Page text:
(emphasis added)

            That "may" that I bolded DOES NOT MEAN that the publisher has a legally enforceable new copyright (i.e. it doesn't mean "may" as in "they ar

          • by Frodrick (666941)

            The sheet music may very well be copyrighted due to small, even minor, variations that the publisher put in it. Not so much the formatting, though I suspect in some more extreme cases (i.e., not just changing the font and page width) that the new work could be copyrighted.

            Deliberate errors in the work introduced for the purpose of making the work copyrightable do not meet the necessary creativity test. Nor do any formatting changes, punctuation, or spelling changes, such as changing British to American spe

            • Deliberate errors surely would not count, but in the case of music, changing a measures for the bass line would qualify. However, the copyright would only apply to the new work, not the old. The problem is that finding the old work becomes difficult and we are left with only the new work which has a copyright notice on the front. That is where Project Gutenberg comes in. They find works with a clear Title Page which has a copyright notice that has obviously expired and then they publish it in the public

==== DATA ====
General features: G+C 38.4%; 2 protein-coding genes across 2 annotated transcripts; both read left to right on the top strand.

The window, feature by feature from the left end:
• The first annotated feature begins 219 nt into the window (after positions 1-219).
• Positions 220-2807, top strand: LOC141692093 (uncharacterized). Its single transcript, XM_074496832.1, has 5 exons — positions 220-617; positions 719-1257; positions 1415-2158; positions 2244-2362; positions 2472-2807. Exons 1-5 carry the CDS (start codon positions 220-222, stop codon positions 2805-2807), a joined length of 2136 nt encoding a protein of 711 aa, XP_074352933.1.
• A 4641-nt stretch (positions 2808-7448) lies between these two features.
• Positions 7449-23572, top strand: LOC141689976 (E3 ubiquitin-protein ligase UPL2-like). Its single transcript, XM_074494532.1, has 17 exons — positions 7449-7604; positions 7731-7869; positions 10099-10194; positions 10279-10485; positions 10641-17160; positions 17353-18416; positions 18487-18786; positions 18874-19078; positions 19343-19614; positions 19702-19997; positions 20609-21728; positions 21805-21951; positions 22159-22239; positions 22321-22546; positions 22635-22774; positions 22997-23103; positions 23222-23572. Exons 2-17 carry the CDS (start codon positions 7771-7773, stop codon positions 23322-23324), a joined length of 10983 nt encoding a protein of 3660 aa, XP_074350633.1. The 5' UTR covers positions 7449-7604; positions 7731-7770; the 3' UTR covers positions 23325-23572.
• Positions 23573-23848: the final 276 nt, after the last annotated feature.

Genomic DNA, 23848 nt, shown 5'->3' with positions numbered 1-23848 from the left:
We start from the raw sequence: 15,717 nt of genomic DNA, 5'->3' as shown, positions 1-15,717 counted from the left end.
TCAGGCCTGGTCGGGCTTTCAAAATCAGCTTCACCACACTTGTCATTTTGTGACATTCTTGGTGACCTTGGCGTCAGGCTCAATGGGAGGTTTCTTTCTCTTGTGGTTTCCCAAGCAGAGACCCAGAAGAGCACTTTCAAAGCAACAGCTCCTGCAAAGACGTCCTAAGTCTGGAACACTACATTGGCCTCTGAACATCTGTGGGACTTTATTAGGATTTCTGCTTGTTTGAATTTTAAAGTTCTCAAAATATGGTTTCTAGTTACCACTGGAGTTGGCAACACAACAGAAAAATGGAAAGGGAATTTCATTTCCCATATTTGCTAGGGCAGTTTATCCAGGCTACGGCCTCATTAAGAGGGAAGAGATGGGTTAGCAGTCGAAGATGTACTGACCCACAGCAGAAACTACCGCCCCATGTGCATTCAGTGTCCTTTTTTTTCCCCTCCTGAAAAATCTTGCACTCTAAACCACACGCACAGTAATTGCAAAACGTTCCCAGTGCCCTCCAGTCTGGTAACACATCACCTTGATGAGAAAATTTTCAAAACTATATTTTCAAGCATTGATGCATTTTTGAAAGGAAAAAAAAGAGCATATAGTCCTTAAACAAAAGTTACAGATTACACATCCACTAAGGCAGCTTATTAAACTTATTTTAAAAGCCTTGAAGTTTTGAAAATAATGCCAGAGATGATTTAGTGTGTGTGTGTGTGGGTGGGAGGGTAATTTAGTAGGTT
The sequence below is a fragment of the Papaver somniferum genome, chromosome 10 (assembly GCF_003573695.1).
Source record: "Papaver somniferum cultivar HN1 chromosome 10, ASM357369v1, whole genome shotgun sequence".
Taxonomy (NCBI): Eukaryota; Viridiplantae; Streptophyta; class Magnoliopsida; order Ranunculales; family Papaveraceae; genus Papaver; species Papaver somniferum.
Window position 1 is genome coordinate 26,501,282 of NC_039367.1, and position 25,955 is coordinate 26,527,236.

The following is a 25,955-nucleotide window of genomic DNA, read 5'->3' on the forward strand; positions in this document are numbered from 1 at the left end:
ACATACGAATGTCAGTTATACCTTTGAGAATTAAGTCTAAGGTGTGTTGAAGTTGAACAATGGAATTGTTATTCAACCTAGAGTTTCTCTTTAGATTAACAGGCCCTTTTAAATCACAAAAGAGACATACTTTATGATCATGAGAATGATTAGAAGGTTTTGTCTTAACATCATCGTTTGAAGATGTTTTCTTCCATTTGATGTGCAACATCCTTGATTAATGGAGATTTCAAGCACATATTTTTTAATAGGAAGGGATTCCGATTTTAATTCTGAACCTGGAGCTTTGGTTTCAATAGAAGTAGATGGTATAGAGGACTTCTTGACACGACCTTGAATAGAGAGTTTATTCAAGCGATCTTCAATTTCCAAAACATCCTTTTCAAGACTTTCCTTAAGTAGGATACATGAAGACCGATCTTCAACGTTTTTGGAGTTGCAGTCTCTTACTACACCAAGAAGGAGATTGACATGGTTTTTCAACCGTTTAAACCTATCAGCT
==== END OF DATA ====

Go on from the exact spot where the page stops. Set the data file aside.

• That may be, but deliberate errors are commonly used to prove an infringement of copyright. For example, map makers are known to do this [straightdope.com].

              I actually bumped into this first-hand back in my college days - I was flipping through an ADC map and noticed a road way in the middle of nowhere named "Pink Floyd Road". So, of course, my buddy and I decided to drive out there to see whether *ahem* one of the street signs might have fallen off the post. Alas, after 45 minutes of driving in circles around corn field
              • by Frodrick (666941)

                For example, map makers are known to do this"

                Map makers have been known to try it. So have telephone companies in their phone books and just about anyone else who compiles public databases that are essentialially just lists of facts.

                Usually these attempts fail if they ever get to court because lists of facts are not creative. Most times, however, the little guy will fold when he gets his first corporate lawyer nastygram.